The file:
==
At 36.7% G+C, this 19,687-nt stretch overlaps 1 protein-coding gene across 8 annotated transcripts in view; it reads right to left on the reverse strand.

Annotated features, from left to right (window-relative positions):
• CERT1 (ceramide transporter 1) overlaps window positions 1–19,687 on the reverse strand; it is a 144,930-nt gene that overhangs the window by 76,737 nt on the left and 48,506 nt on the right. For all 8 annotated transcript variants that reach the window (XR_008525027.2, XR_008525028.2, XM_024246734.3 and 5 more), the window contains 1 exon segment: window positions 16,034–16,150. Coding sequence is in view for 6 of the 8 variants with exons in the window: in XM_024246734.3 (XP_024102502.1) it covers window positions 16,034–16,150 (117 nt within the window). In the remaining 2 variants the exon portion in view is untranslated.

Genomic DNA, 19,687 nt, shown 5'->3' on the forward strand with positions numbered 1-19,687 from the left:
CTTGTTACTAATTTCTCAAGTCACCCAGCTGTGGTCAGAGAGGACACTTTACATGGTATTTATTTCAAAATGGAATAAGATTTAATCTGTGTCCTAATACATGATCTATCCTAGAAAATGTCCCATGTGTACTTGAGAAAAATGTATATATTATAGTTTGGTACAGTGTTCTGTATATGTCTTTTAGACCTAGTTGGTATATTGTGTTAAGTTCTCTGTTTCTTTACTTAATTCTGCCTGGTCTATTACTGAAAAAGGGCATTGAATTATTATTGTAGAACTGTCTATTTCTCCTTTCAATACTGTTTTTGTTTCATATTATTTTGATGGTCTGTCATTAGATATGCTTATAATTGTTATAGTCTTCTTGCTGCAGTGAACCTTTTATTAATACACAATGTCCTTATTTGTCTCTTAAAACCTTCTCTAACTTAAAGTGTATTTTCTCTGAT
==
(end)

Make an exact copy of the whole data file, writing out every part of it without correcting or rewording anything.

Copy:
At 36.7% G+C, this 19,687-nt stretch overlaps 1 protein-coding gene across 8 annotated transcripts in view; it reads right to left on the reverse strand.

Annotated features, from left to right (window-relative positions):
• CERT1 (ceramide transporter 1) overlaps window positions 1–19,687 on the reverse strand; it is a 144,930-nt gene that overhangs the window by 76,737 nt on the left and 48,506 nt on the right. For all 8 annotated transcript variants that reach the window (XR_008525027.2, XR_008525028.2, XM_024246734.3 and 5 more), the window contains 1 exon segment: window positions 16,034–16,150. Coding sequence is in view for 6 of the 8 variants with exons in the window: in XM_024246734.3 (XP_024102502.1) it covers window positions 16,034–16,150 (117 nt within the window). In the remaining 2 variants the exon portion in view is untranslated.

Genomic DNA, 19,687 nt, shown 5'->3' on the forward strand with positions numbered 1-19,687 from the left:
CTTGTTACTAATTTCTCAAGTCACCCAGCTGTGGTCAGAGAGGACACTTTACATGGTATTTATTTCAAAATGGAATAAGATTTAATCTGTGTCCTAATACATGATCTATCCTAGAAAATGTCCCATGTGTACTTGAGAAAAATGTATATATTATAGTTTGGTACAGTGTTCTGTATATGTCTTTTAGACCTAGTTGGTATATTGTGTTAAGTTCTCTGTTTCTTTACTTAATTCTGCCTGGTCTATTACTGAAAAAGGGCATTGAATTATTATTGTAGAACTGTCTATTTCTCCTTTCAATACTGTTTTTGTTTCATATTATTTTGATGGTCTGTCATTAGATATGCTTATAATTGTTATAGTCTTCTTGCTGCAGTGAACCTTTTATTAATACACAATGTCCTTATTTGTCTCTTAAAACCTTCTCTAACTTAAAGTGTATTTTCTCTGAT